Jeremy Keith: Yeah, you can extend just about anything really. JavaScript’s very flexible in how you do things. I mean, I usually just write function, the name of the function, and the arguments. But using some variable name equals function is also a fine way to do it and you’ve even got JavaScript Object Notation which is, I could just as easily done all this using colons and curly braces. So there’s all different ways. And yeah I could have extended the actual element. I actually do that a lot where I’ve taken the element in the document and I need to store some information about that element, right? And I don’t want to use a global variable cause they’re bad. Don’t use a global variable. And I can’t use a local variable. I want the element itself to store some information. What I’ll do is I’ll create a property on the element. I’ll say “This element dot some piece of information equals, you know, some string.” And then later on I can query that element itself and say “Give me some piece of information or give me that property.” Well if I can set properties on elements then yeah, I could set methods as well. So I mean a method’s properties, a method’s functions they’re the same thing, right? It’s just whether you’re applying them to an object. So yeah, I could’ve done that.

Eric Meyer: Can you jump to slide 20?

Jeremy Keith: Slide 20? Okay. See if the technology is up to it you know. That S5 thing.

Eric Meyer: Well you hit two zero and hit return.

Jeremy Keith: Yeah, okay. Ooh, keyboard support. Yeah.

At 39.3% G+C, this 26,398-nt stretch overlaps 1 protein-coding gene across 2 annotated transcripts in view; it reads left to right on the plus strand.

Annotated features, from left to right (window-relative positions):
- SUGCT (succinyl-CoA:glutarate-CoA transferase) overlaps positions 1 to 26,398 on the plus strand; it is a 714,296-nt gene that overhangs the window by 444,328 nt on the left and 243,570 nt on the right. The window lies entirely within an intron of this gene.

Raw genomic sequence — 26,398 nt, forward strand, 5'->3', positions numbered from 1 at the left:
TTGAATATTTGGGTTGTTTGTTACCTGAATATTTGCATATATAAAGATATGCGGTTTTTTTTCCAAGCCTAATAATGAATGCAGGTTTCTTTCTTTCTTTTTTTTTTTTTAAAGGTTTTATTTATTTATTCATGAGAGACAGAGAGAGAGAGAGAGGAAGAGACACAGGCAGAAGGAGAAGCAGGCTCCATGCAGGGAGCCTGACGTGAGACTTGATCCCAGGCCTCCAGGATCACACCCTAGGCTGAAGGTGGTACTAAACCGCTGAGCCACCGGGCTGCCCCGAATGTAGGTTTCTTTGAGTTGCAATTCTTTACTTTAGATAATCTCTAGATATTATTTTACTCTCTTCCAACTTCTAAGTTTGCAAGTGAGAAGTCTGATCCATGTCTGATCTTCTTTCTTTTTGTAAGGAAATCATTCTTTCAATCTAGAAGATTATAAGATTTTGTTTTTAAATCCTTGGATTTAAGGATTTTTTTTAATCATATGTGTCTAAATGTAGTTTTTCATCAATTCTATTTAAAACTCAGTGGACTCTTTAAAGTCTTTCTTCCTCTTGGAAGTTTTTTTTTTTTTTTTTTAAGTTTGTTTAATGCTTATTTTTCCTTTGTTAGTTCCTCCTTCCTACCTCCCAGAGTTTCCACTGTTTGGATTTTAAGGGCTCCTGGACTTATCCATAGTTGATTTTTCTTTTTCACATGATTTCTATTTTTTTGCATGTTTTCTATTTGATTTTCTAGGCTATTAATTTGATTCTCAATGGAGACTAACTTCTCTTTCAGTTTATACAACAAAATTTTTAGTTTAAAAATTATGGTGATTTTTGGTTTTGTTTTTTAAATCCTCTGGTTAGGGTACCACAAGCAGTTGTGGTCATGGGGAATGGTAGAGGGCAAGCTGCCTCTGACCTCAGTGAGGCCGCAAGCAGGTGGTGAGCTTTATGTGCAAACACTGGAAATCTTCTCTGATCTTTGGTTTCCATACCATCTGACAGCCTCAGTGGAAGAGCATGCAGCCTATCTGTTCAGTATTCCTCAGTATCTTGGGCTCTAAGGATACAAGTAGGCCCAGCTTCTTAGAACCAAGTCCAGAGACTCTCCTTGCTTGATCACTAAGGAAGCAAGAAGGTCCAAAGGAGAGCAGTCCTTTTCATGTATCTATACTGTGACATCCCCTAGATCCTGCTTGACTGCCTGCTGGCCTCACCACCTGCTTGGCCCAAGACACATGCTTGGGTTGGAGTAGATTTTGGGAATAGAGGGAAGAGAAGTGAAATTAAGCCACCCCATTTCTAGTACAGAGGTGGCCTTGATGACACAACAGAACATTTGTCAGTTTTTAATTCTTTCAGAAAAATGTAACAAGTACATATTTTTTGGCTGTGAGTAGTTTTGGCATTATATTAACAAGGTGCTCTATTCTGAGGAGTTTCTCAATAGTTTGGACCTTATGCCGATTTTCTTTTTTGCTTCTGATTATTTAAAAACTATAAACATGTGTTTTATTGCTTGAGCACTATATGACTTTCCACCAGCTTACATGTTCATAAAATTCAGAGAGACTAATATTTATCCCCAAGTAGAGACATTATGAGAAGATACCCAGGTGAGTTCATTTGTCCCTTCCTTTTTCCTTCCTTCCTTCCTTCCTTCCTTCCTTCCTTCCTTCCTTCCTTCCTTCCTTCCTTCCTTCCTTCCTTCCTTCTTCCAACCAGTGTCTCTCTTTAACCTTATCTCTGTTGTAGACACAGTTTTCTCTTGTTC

Eric Meyer: Yeah well it’s in there.

Jeremy Keith: Yeah… slide twenty, you wanted?

Eric Meyer: Well apparently I wanted to go further forward. Basically the bit where you were calling add class in the middle of the loop.

Jeremy Keith: Okay, so here’s the function itself, add class, and here’s… right.

Eric Meyer: So here, instead of calling add class, you could have done, elem dot add class blah if you had written it the other way?

Jeremy Keith: Yeah I think I would have had to rewrite this a little bit yeah but absolutely, yeah.

Eric Meyer: You’re just a javascript expert and I’m not so I don’t know. Thank you.

Jeremy Keith: You’re most welcome. Yeah, no that probably would have been a better way to do it thinking about it but, meh, this works. I’m not the world’s best coder.

Okay, I’ve got a, there’s a hand… who was first with the hands up down here? I’m not sure. Give the microphone to one of these gentlemen down here. Oh Eric, do you want the book or are you perfectly happy with… here have the book.

Audience: Hi. About Eric’s keynote presentation earlier on and Eric obviously went through the years and showed the restrictions, the things that he found frustrating with CSS. What do you find frustrating with the DOM script and what would you like to see in the future that would make life easier for you, you know, in the same way that CSS has advanced?

Jeremy Keith: Yeah, not much…

Audience: … with CSS over the years. What do you find frustrating with the DOM script at the moment and what would you like to see in the future that would make life easier for you in the same way that CSS has advanced?

Jeremy Keith: Yeah, not much to be honest because, as you see, even when stuff isn’t provided by the DOM you can just make up for it yourself. So it would be nice if there was a getElementsByClassname method.

Audience: That’s not ideal. You would obviously want some kind of invoked function there.